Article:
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24/03/2010

Cranial electrotherapy stimulation

(NaturalNews) Cranial Electrotherapy Stimulation (CES) is non-invasive alternative therapy that involves passing very small electrical impulses (micro-currents) across the base of the skull. This is done by placing electrodes or clips on or near both ears. Cranial Electrotherapy Stimulation alters the electrical activity of the brain and is being considered a safer alternative to drug treatments for conditions such as insomnia, depression, drug addiction, headaches and even ADHD.

Electrotherapy is not new to the world of healing. Ancient civilisations have recorded the therapeutic use of electrostimulation. Artwork in Egyptian tombs demonstrate the healing use of the Nile catfish, which emits an electric shock when touched. The Black torpedo (an electric ray fish) was prescribed by the Roman physician Scribonius Largus for relieving headaches and gout in 46 AD (his patients had to stand on a live fish).

A number of scientific studies have indicated that CES has many positive effects. The Harvard School of Public Health conducted randomised, controlled trials comparing placebo treatments with CES. The CES proved to be substantially more effective than placebo in alleviating anxiety, headache and pain. Further studies confirmed that CES increased the attention and concentration in patients while they completed a psycho-motor task. These findings could be valuable in providing non-drug assistance to learning-disabled children, such as those with attention deficit/hyperactivity disorder (AD/HD).

How Does CES Work?

The pulsed electrical currents are believed to affect the limbic system, the reticular activating system, and/or the hypothalamus and to stimulate regions that control pain messages, neurotransmitter creation, and hormone production via the hypothalamic-pituitary axis.


The electrical current is believed to increase the brain's levels of serotonin, beta-endorphin, GABA and DHEA and to lower levels of cortisol and tryptophan. These substances influence the chemical activity of nerve cells in the nervous system.

CES stimulates activity in some neurological systems and decreases activity in other areas by changing the electrical and chemical activity of nerve cells in the brain stem. This produces increased alpha rhythms (electrical activity patterns in the brain) that are accompanied by feelings of serenity, relaxation and increased mental focus. This reduces agitation and the effects of stress, helps balance mood and controls sensation and perception of certain types of pain. Decreased delta rhythms suggest reduced drowsiness and decreased beta rhythms are associated with reductions in anxiety, ruminative thought, and obsessive/compulsive-like behaviours.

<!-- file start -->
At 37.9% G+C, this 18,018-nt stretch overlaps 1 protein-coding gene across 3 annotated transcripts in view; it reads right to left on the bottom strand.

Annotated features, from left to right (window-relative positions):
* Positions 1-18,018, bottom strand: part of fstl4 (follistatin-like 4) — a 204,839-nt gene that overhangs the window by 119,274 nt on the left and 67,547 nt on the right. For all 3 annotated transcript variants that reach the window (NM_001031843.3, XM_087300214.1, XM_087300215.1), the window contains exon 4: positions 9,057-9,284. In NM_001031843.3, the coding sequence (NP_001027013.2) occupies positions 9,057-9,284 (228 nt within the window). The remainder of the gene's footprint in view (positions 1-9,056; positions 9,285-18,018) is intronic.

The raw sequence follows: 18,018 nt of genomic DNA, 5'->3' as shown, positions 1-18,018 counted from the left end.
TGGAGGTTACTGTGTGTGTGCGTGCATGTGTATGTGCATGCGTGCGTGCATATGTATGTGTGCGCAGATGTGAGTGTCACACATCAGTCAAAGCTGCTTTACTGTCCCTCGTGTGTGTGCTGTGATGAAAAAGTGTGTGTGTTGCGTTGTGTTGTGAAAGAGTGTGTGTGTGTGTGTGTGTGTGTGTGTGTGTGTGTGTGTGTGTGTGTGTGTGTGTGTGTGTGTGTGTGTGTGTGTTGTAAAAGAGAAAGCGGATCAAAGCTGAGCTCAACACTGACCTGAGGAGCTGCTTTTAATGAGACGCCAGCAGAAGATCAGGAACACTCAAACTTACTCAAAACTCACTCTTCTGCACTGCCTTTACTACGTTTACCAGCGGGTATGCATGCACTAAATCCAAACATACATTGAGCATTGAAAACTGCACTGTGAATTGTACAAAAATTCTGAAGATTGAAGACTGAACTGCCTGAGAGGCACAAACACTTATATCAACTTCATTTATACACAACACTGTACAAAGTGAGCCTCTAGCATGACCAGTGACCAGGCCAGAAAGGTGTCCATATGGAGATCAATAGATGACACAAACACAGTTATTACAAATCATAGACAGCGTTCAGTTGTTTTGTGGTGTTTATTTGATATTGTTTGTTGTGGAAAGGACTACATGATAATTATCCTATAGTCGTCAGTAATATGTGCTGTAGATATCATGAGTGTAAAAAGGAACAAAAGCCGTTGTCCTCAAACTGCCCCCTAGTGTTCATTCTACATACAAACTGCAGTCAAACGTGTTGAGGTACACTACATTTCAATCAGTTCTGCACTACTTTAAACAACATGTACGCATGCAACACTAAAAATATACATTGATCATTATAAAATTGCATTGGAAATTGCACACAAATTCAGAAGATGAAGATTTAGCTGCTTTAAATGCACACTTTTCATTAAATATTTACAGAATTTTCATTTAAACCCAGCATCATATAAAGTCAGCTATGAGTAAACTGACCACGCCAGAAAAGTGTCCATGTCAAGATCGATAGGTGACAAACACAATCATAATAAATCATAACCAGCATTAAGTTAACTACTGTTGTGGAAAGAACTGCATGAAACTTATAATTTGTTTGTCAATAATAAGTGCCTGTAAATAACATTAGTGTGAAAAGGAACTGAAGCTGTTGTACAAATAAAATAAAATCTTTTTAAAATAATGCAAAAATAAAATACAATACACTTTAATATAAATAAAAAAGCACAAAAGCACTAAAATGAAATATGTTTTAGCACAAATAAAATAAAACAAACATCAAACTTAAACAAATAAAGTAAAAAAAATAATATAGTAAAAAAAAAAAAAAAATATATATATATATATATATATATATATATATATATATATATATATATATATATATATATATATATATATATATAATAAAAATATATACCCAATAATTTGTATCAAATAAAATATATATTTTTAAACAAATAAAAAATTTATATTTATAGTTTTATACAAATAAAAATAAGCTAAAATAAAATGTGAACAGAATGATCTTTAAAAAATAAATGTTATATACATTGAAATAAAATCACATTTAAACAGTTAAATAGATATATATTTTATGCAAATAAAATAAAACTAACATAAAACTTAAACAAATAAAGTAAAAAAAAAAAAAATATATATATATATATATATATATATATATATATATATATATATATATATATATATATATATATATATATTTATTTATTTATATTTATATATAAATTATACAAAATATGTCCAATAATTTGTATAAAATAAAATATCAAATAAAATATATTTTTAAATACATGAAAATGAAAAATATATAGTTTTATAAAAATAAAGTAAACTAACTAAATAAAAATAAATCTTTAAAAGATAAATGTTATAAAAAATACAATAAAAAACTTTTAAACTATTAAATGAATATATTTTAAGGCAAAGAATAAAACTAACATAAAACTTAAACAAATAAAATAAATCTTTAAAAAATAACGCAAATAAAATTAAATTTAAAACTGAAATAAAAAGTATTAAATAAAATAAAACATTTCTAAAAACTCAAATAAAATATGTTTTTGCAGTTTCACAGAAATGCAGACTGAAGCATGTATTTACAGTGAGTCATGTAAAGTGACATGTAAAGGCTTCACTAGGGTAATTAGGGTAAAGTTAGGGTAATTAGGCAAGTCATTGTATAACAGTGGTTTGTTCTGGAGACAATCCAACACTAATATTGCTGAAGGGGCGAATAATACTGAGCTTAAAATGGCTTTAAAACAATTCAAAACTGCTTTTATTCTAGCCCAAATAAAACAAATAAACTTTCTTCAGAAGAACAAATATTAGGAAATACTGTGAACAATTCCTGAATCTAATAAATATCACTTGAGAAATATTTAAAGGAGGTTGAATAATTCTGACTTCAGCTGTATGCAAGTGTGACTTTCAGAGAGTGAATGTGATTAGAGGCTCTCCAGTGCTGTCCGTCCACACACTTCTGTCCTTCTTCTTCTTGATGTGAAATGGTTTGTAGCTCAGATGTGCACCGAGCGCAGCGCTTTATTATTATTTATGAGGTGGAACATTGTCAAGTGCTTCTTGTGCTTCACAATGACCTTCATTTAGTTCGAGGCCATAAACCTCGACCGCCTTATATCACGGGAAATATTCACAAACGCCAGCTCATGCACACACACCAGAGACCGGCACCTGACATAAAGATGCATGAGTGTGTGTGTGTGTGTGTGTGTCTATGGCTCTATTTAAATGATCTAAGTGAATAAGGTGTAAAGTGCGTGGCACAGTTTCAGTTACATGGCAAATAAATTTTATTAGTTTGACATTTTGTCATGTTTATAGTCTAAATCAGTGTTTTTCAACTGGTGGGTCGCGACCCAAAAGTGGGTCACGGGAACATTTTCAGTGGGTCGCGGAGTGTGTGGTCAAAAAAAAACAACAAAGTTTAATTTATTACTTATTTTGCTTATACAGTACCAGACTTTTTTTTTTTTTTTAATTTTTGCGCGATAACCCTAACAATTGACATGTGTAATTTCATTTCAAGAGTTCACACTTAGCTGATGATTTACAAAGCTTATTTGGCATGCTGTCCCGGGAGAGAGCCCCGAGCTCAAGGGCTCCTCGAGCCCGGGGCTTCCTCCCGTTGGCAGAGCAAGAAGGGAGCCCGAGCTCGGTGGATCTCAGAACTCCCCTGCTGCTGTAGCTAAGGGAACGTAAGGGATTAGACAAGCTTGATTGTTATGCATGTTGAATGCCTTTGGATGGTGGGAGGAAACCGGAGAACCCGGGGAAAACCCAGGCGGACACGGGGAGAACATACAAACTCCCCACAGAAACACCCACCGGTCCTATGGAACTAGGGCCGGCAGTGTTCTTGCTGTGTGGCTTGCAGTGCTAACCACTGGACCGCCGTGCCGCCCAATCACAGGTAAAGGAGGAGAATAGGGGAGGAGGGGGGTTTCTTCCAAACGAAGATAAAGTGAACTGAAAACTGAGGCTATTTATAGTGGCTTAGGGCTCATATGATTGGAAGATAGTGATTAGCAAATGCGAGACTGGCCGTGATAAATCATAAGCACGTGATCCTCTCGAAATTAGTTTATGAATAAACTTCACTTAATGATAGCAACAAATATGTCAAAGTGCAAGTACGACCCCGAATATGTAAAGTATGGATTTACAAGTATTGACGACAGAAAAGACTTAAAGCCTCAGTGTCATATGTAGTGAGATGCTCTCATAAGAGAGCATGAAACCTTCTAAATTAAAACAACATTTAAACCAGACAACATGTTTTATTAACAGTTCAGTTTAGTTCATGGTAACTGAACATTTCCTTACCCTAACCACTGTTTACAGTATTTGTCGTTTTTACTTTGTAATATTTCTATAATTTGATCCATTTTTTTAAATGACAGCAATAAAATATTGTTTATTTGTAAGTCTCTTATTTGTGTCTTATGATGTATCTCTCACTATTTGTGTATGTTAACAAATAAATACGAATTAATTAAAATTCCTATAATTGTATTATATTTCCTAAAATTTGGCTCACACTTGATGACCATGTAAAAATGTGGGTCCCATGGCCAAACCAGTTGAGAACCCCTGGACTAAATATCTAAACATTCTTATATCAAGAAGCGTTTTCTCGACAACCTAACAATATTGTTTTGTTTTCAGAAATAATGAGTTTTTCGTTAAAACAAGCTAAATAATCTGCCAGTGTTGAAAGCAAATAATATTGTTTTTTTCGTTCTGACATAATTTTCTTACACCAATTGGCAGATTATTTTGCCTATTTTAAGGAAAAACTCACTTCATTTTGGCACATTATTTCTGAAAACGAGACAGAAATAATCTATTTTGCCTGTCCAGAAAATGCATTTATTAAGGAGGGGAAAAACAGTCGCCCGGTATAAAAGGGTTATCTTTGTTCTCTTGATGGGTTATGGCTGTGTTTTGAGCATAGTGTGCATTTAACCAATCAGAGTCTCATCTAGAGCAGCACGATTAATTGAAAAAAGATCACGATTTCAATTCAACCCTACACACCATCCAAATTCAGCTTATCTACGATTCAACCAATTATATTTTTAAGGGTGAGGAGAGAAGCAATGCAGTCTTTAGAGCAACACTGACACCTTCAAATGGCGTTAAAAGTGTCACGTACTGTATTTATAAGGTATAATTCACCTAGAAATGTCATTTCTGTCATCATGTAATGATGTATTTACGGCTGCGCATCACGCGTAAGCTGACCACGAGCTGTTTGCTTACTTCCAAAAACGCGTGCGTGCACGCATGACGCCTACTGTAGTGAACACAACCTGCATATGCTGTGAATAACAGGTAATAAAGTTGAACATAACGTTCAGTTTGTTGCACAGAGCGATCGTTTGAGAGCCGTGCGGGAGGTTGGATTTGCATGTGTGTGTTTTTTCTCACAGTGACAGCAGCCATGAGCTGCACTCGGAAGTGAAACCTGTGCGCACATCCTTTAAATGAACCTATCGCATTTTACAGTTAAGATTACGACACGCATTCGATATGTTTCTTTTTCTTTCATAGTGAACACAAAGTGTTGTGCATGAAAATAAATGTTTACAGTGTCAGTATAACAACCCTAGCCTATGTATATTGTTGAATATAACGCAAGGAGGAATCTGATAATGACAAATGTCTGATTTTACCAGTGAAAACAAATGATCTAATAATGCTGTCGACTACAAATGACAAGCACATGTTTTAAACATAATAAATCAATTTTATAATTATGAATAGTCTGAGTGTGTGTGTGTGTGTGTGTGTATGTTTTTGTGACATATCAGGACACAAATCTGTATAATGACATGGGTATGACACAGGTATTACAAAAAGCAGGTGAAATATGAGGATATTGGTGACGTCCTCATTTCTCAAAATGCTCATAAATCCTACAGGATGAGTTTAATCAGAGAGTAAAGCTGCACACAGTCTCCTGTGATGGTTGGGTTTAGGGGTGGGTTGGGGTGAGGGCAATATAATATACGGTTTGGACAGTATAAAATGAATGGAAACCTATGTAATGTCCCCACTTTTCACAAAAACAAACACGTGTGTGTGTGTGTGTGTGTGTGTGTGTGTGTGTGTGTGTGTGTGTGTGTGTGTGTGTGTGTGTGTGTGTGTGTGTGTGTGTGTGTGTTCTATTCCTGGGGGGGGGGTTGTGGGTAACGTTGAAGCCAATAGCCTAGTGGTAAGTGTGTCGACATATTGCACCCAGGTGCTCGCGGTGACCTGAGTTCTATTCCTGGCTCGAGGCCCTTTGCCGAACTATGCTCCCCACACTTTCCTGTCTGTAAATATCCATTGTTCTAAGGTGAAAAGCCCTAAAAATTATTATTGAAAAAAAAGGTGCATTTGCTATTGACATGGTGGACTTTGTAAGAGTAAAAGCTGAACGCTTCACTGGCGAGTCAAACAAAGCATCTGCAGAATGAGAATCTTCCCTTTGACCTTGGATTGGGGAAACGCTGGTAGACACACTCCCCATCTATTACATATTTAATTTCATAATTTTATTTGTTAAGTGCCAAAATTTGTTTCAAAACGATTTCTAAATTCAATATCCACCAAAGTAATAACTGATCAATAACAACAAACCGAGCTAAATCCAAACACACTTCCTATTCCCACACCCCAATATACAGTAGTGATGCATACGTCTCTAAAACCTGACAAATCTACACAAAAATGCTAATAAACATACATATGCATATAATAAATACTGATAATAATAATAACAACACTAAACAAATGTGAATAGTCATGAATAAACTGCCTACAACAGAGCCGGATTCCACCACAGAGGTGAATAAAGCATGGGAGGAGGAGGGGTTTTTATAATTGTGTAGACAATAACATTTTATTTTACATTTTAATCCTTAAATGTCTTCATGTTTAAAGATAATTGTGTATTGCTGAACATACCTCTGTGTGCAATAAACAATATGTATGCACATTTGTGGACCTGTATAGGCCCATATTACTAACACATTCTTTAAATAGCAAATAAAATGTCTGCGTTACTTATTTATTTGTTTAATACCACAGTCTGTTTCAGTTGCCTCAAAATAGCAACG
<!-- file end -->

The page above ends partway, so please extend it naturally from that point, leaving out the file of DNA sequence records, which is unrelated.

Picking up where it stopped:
CES should not be mistaken for (ECT)electro-convulsive therapy also known as electroshock therapy used by psychiatrists to treat patients with severe depression. Shock therapy uses a current that is 1000 times greater than Cranial Electrotherapy Stimulation (CES).

The most common and recognised treatments with CES are for anxiety, depression and insomnia. It is also used to treat other conditions such as stress, headaches, cognitive dysfunction in head-injured patients, fibromyalgia and pain and has been shown to be effective with virtually no adverse effects.

The outcomes of the studies done indicate that Cranial Electrotherapy Stimulation is a good potential substitute for drug therapy in the conditions noted above, especially where mainstream drugs may have undesirable side-effects including dependency (addiction). It has also shown positive results in the treatment of a variety of chronic conditions, including reflex sympathetic dystrophy and multiple sclerosis, and as part of the supportive treatment of alcoholism and drug addiction.

References

1. http://www.bmedreport.com/archives/...

2. http://www.depressiontreatmentnow.c...

3. Kirsch, Daniel, L. and Smith R. Cranial electrotherapy stimulation for anxiety, depression, insomnia, cognitive dysfunction, and pain. In Bioelectromagnetic Medicine. Paul J. Rosch, Ed. Marcel Dekker, New York, Pp 727-740, 2004

4. Plotnick, Stephen E. Finding hope: Alpha-Stim 100 may help clinicians yield better fibromyalgia treatment results. Advance for Directors in Rehabilitation, P. 82, May 2005.

5. Gilula, Marshall F., and Kirsch, Daniel L. Cranial Electrotherapy Stimulation Review: A Safer Alternative to Psychopharmaceuticals in the Treatment of Depression. Journal of Neurotherapy, 9(2):7-26, 2005

6. Shealy CN, et al. Depression: a diagnostic, neurochemical profile and therapy with cranial electrotherapy stimulation (CES). J Neurol Orthop Med Surg 1989;10:319-321

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